Women also experience an uneven playing field. While both men and women new hires might begin their career from the same start, they do not have the same experiences along the journey. The study highlights how women are subtly disadvantaged in many of their daily interactions. For example, only 49 percent women believe that their contributions are appropriately valued, compared to 54 percent of men. In such condition, women get less access and opportunities to scale up their abilities and advance their careers.
Moreover, Millennial women also face gender diversity problems. PwC report points out that despite organisation’s commitment to gender diversity, only 13 percent millennial women agree to the statement. This is in contrast when compared to 71 percent men, who feel gender diversity at work. Most women also agree that employers are biased towards men, when promoting from within.
Yet, there are differences among countries too. 60 percent millennials women in Spain and 58 percent in France agree that their employers are unable to perform balanced assessment between male and female workers.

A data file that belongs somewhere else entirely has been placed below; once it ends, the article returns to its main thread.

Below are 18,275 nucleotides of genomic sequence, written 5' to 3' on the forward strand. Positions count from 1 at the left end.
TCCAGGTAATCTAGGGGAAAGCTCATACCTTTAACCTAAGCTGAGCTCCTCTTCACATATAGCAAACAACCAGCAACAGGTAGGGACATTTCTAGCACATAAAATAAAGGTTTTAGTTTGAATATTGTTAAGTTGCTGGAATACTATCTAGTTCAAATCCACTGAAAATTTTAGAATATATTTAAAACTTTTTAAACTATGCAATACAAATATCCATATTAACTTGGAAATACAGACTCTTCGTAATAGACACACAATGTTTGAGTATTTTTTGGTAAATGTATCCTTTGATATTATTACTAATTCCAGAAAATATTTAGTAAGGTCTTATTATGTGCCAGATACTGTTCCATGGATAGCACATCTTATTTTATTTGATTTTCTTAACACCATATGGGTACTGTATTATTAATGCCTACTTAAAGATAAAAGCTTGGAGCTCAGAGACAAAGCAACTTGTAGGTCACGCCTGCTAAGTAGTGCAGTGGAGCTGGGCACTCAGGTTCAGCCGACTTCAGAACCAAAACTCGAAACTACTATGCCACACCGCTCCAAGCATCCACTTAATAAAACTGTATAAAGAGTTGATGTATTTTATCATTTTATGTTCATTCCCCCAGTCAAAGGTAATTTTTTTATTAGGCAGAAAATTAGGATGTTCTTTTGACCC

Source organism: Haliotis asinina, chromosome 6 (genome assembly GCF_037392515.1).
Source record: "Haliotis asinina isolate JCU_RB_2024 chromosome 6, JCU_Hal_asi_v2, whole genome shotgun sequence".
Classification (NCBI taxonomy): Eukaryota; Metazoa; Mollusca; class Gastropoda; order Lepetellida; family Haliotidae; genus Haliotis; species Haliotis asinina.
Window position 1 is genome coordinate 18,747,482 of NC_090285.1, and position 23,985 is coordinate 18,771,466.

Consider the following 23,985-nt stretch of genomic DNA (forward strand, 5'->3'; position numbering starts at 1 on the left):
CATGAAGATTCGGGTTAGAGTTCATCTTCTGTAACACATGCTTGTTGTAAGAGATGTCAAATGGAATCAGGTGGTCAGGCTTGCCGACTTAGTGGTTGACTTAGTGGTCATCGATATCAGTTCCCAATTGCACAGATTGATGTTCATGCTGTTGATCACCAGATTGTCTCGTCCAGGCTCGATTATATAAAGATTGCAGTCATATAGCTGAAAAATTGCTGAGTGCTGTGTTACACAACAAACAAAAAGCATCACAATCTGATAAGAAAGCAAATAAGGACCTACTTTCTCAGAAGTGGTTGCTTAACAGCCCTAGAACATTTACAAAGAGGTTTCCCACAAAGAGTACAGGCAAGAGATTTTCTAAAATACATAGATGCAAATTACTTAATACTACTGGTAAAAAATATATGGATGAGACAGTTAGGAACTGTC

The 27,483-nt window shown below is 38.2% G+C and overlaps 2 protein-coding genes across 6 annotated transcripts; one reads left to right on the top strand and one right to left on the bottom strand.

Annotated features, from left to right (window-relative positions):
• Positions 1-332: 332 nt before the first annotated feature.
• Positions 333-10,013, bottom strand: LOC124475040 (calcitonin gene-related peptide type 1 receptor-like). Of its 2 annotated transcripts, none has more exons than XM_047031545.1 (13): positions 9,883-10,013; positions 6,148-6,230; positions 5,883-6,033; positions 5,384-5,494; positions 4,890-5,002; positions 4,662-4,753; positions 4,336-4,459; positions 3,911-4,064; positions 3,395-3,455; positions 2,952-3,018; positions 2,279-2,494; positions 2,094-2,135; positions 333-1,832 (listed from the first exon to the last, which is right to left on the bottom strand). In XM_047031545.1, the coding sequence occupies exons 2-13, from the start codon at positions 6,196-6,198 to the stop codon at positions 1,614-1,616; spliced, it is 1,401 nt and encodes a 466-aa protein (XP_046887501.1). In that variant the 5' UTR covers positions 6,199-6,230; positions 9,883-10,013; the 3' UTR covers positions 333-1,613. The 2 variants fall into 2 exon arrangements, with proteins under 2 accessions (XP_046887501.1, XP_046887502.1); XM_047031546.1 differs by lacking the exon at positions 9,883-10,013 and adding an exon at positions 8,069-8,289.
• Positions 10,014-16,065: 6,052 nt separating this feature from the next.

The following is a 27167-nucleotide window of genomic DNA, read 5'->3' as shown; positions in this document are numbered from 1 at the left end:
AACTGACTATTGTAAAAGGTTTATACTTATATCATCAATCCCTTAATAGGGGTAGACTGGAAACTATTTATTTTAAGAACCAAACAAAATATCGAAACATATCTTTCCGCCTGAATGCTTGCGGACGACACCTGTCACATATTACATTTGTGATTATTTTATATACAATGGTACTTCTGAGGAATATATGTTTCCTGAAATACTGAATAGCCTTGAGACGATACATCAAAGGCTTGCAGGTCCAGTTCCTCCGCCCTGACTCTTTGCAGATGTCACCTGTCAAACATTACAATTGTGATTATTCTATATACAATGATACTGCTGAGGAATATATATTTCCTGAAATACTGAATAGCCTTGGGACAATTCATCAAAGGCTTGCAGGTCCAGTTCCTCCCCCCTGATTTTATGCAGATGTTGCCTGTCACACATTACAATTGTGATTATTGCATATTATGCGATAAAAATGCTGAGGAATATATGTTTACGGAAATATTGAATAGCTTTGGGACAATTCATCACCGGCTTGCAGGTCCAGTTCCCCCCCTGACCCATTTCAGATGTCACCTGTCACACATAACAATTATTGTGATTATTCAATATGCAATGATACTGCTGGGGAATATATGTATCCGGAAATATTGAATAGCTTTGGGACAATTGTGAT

On the other hand, only 11 percent millennial women in Philippines and 16 percent in Malaysia agree to the statement. It means that women in these regions see their employers performing unbiased evaluation towards both gender. The findings further highlight that owing to different cultural backgrounds and society, Millennial women in one region face different challenges from their peers in another region.
However, the challenges do not only come from unsupportive working environment, but also from within Millennials women itself. McKinsey study points out that women are actually less interested in becoming top executives. While most of them want to be promoted for higher managerial position, only few aspire to be in senior leadership roles.
Only 43 percent women think that becoming top executive will significantly improve their impact to the business, compared to 51 percent of men. One of the major reasons why women do not want to be top executives is due to their inability to balance between family and work commitments.